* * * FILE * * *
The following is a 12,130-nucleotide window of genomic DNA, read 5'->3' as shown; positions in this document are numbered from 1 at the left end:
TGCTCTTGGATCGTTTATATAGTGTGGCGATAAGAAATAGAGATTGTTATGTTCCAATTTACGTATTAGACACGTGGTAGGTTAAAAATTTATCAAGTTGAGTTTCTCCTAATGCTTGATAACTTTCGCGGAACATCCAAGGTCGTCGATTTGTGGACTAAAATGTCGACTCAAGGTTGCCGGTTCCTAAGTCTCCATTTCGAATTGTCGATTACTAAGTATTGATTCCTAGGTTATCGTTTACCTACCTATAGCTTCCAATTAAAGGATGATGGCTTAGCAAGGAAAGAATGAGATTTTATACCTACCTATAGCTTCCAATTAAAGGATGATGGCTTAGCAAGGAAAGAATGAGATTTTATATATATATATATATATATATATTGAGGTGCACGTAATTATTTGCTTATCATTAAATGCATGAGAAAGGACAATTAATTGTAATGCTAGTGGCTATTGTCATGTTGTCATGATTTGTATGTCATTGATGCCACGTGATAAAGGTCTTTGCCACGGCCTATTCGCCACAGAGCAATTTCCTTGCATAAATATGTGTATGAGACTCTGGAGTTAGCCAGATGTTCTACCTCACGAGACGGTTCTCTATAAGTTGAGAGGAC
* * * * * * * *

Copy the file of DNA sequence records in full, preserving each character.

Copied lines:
The following is a 12,130-nucleotide window of genomic DNA, read 5'->3' as shown; positions in this document are numbered from 1 at the left end:
TGCTCTTGGATCGTTTATATAGTGTGGCGATAAGAAATAGAGATTGTTATGTTCCAATTTACGTATTAGACACGTGGTAGGTTAAAAATTTATCAAGTTGAGTTTCTCCTAATGCTTGATAACTTTCGCGGAACATCCAAGGTCGTCGATTTGTGGACTAAAATGTCGACTCAAGGTTGCCGGTTCCTAAGTCTCCATTTCGAATTGTCGATTACTAAGTATTGATTCCTAGGTTATCGTTTACCTACCTATAGCTTCCAATTAAAGGATGATGGCTTAGCAAGGAAAGAATGAGATTTTATACCTACCTATAGCTTCCAATTAAAGGATGATGGCTTAGCAAGGAAAGAATGAGATTTTATATATATATATATATATATATATTGAGGTGCACGTAATTATTTGCTTATCATTAAATGCATGAGAAAGGACAATTAATTGTAATGCTAGTGGCTATTGTCATGTTGTCATGATTTGTATGTCATTGATGCCACGTGATAAAGGTCTTTGCCACGGCCTATTCGCCACAGAGCAATTTCCTTGCATAAATATGTGTATGAGACTCTGGAGTTAGCCAGATGTTCTACCTCACGAGACGGTTCTCTATAAGTTGAGAGGAC